EVERYONE LOVES UNIFORMS, AS STYLE CODES OR ARCHETYPES. WE FIND THEM IN BOTH THE MAINSTREAM AND THE COUNTERCULTURE.THEY SHAPE THE STORY. THEY MAKE THINGS EASIER: SPEAKING FOR THE WEARER DIRECTLY TO THE OBSERVER, THEY SERVE AS NON-VERBAL STYLE STATEMENTS.
Punk, in its original incarnation in the 1970s, was intended to be an angry rejoinder to this binding appearing conception.
Skinheads, teddy boys, mods, rockers: they all had a comprehensible, consistent look. Punks scrambled it all, cutting it to pieces and stitching it together in new ways. It was a raised middle finger to the long legacy of the uniform — except for the fact, of course, that it became one itself.
The concept of “no homogenisation” became punk’s loudest and most lasting aesthetic legacy, probably to its detriment. It was an easy caricature, a readily reproducible expression of working-class angst.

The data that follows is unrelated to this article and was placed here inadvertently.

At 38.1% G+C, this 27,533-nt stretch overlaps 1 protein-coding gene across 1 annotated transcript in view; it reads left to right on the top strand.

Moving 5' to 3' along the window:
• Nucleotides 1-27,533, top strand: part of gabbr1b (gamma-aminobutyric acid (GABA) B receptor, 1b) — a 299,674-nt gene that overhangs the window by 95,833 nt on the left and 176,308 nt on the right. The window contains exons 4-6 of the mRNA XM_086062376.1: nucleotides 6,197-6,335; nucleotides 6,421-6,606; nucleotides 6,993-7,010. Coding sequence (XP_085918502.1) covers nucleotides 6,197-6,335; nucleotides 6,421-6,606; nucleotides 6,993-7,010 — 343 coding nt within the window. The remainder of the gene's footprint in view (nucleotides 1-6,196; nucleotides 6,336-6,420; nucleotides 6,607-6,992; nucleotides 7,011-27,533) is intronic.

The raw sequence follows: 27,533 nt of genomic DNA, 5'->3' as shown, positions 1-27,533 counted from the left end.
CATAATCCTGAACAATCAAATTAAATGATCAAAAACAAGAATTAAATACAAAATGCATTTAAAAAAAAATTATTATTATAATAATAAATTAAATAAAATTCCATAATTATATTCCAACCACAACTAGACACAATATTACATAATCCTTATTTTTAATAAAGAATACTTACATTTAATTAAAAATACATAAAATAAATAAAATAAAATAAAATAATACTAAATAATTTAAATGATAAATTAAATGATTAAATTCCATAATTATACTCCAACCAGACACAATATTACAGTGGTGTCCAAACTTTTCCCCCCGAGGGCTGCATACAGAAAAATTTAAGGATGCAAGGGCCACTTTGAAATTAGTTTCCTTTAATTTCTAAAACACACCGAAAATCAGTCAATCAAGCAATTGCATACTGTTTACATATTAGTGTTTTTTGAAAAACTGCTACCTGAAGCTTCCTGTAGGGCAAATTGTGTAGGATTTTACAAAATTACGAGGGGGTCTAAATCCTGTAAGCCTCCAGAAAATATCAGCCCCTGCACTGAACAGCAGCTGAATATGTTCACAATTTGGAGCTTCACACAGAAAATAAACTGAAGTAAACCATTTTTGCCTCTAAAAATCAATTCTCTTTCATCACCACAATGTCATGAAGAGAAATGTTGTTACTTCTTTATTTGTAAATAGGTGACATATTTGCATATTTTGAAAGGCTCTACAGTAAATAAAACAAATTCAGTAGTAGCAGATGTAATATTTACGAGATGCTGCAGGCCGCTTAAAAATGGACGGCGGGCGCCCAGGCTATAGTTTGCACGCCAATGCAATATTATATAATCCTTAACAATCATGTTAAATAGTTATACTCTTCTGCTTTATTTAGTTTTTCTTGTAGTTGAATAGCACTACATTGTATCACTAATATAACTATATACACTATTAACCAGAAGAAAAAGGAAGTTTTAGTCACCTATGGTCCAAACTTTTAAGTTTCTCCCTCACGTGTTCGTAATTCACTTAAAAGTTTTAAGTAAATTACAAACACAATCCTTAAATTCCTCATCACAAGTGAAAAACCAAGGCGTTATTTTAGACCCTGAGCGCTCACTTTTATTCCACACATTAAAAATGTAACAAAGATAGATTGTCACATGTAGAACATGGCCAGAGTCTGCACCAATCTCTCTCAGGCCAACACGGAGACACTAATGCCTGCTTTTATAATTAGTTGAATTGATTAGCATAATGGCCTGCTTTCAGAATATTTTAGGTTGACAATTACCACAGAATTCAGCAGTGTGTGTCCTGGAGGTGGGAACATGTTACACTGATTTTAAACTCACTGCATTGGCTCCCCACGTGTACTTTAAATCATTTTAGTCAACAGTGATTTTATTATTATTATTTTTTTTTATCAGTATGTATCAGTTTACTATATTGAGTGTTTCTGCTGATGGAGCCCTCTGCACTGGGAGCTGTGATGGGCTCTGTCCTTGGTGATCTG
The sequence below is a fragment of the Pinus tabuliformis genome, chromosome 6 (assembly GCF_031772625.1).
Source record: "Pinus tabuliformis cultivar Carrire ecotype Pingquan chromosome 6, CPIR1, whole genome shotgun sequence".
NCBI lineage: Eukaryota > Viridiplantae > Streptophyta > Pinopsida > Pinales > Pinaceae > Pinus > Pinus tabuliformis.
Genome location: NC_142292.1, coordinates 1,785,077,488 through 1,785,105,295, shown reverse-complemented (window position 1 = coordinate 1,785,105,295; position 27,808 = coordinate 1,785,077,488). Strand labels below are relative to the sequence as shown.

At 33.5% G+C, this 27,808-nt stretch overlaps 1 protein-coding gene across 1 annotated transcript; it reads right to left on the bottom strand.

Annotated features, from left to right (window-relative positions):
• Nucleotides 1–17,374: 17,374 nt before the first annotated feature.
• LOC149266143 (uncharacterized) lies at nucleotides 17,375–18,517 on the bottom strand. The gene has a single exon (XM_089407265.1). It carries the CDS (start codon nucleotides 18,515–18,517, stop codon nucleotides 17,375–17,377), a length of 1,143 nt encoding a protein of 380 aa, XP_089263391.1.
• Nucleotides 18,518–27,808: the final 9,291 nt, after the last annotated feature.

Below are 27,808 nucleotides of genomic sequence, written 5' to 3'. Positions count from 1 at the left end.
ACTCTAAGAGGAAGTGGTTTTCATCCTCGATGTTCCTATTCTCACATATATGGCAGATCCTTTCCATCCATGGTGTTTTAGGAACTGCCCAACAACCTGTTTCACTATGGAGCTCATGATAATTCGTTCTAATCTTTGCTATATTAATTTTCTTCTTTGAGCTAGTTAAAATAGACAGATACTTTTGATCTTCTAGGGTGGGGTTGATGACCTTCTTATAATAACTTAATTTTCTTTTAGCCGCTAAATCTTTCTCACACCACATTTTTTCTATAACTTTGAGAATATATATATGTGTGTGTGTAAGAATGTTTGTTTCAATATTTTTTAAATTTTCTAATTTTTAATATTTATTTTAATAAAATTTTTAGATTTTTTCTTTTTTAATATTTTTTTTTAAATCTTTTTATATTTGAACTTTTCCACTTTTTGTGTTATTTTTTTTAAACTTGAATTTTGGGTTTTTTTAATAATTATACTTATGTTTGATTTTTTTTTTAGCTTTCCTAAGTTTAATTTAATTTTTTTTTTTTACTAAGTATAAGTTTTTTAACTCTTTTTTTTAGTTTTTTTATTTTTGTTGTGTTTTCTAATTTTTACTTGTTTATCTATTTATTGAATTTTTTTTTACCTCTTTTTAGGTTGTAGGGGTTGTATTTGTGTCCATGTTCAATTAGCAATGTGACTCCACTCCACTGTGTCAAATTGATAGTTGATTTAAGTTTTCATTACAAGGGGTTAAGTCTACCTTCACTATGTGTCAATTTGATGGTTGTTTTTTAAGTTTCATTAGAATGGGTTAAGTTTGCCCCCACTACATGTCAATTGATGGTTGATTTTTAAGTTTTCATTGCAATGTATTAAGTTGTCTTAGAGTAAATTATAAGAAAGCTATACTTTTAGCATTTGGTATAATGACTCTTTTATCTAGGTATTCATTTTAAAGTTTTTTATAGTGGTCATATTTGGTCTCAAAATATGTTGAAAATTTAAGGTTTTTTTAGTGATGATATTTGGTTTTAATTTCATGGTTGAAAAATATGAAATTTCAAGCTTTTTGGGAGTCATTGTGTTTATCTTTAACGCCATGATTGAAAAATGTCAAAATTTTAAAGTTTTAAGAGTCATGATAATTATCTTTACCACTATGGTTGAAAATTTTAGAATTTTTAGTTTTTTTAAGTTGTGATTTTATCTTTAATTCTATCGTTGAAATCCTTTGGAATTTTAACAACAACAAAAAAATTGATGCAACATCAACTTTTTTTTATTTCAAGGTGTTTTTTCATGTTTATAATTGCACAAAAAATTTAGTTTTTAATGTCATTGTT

Born from a blend of high and low culture, an anarchic street style that even today is transformed into impossibly chic fashion, aiming to highlight the more intellectual, artistic side of punk, drawing a parallel between the populist “DoItYourself” aesthetic and the individualized vision of refined designers.
1. Total Look Maison Margiela fall / winter 2016/17
2. Total Look Louis Vuitton fall / winter 2016/17
3. Total Look Valentino fall / winter 2016/17
4. Sid Vicious & John Lydon at Randy’s Rodeo Nightclub in San Antonio on Jan. 8, 1978.
5. The Clash ph by Sheila Rock, Camden, London, 1979
6. Sex Pistols’ memorabilia
7. Vivienne Westwood & Andreas Kronthaler, ph by Karl Lagerfeld, 1997
1. Vivienne Westwood “Let it Rock”
2. “Gloriana with safety pin”, invitation to Anglomania fall/winter 1993
3. Jon Savage, cover of “London’s Outrage” n°2
4. Total Look Kenzo fall / winter 2016/17
5. Total Look Balenciaga fall / winter 2016/17
6. Jordan inside the store “SEX”
7. Pussy Riot in “A Punk Prayer” movie, 2013
8. PUNKATURE, (Blade Runner inspired print), invitation to Vivienne Westwood spring / summer 1983